Here we go again. Like the Voice o' Doom during the trailer for an upcoming horror movie we are being told again and again that we are facing the end of the political, fiscal, and monetary world if we get into a government shutdown situation next week.
I am not in favor of shutting down the government. I am not in favor of the government exceeding the debt limit. I am not in favor of defunding Obamacare without a fully developed replacement in the same bill.
I am also not in favor of the U.S. Congress working a few days every month and claiming it cannot get to things like passing a single appropriation bill for the new fiscal year that begins on October first.
We are still in the "sequester" which you will remember was the off-the-cliff threat to cut government spending more-or-less willy-nilly if the Members of the House and Senate couldn't get together on long-term spending cuts.
They couldn't, so the "draconian" cuts went into effect. Every time a street light goes out it is blamed on the sequestered funds. As nearly as I can personally tell the only effect of the sequester is the TSA cut open lines at Reagan National Airport down to one to make people trying to get onto airplanes to visit their grandchildren have to wait longer and aggravate more.
The Defense Department warned that its capabilities would be "hollowed out" by the sequester, but apparently the hole isn't so large that we can't keep war-making assets off the coast of Syria for an indefinite time.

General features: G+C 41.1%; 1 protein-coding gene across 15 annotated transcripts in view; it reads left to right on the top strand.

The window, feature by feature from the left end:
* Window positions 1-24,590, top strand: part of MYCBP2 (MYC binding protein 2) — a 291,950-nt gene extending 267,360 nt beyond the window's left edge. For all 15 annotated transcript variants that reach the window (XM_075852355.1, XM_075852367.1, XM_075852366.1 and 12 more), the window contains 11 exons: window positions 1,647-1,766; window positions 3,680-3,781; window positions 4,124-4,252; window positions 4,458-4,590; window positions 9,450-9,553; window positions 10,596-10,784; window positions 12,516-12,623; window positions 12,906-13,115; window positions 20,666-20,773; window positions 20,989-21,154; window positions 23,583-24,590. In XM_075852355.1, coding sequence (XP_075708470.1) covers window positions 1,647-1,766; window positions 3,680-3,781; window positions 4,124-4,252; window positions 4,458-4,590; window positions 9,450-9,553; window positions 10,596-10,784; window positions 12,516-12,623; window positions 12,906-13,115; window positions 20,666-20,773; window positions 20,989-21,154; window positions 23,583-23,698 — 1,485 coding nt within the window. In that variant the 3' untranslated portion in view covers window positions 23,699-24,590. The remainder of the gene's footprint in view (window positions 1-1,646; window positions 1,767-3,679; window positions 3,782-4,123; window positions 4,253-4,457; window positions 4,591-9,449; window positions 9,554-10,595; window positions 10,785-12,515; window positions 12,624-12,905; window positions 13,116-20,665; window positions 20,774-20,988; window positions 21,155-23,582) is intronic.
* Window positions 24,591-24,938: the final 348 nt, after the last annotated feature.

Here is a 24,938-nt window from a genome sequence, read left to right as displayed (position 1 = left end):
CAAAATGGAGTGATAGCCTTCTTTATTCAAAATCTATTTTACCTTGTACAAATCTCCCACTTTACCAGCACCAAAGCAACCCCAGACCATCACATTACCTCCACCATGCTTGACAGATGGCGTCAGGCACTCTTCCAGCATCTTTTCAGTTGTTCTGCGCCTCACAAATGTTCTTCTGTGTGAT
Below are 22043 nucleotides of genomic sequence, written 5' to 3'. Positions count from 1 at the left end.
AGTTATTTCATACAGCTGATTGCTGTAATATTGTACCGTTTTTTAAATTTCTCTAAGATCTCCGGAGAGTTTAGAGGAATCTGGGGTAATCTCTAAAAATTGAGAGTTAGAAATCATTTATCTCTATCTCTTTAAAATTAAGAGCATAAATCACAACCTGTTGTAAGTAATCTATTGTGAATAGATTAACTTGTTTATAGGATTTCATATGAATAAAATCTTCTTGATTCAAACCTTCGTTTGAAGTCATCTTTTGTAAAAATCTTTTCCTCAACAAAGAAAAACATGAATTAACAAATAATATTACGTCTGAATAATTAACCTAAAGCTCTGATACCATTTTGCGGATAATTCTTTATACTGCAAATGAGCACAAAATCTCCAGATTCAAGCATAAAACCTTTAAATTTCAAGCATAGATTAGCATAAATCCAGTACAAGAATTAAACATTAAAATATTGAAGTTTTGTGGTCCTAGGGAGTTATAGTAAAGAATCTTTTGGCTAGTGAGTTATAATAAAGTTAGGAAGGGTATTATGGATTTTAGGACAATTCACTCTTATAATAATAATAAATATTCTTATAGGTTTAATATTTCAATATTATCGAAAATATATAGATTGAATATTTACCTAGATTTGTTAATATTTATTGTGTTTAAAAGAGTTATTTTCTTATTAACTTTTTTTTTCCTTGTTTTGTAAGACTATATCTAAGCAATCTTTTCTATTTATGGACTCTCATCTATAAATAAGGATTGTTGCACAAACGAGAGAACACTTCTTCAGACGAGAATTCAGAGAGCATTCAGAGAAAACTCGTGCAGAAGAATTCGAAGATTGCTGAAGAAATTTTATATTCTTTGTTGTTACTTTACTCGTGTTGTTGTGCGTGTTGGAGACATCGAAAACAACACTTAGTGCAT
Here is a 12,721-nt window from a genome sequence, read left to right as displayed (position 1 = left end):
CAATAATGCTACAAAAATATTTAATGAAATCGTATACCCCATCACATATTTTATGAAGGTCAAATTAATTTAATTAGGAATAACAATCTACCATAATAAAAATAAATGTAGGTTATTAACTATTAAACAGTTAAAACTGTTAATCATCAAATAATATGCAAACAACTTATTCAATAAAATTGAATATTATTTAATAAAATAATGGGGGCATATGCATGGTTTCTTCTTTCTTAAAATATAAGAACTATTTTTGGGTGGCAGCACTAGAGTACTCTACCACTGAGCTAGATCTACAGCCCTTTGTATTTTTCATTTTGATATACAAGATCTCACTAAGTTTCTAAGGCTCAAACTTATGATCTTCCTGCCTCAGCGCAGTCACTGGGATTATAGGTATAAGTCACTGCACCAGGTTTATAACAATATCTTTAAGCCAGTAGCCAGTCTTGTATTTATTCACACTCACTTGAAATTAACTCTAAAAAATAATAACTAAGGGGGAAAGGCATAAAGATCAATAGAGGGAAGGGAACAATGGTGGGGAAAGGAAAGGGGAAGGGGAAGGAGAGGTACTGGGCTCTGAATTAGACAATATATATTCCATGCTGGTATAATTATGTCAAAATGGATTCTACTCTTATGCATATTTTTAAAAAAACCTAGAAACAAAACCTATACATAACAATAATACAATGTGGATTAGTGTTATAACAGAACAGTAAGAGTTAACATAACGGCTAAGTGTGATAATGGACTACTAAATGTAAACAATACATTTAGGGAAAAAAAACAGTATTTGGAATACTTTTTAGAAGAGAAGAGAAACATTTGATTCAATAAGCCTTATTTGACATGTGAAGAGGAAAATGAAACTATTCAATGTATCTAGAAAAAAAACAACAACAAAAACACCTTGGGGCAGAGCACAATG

According to the Washington Post
"The sequester was originally passed as part of the Budget Control Act of 2011 (BCA), better known as the debt ceiling compromise."
Oh, yes. The debt ceiling compromise. Like the one they don't appear to be heading for in mid-October when the Treasury Secretary, Jack Lew, thinks the national debt will bump its head on the ceiling.
Jack Lew, lest this be lost to history, was the guy who originally proposed the sequester route when he was White House Chief of Staff. It has had no effect.
As no appropriations bills, according to the Library of Congress, have been adopted we are back in the all-too-familiar territory of needing the Congress to pass, and the President to sign, what is called a "Continuing Resolution" known as a CR inside the Beltway.
That is a spending package - typically a short-term package of several months - that keeps the government operating while the House and Senate, in between days off, try to figure out how to spend our money even faster until the end of the next fiscal year.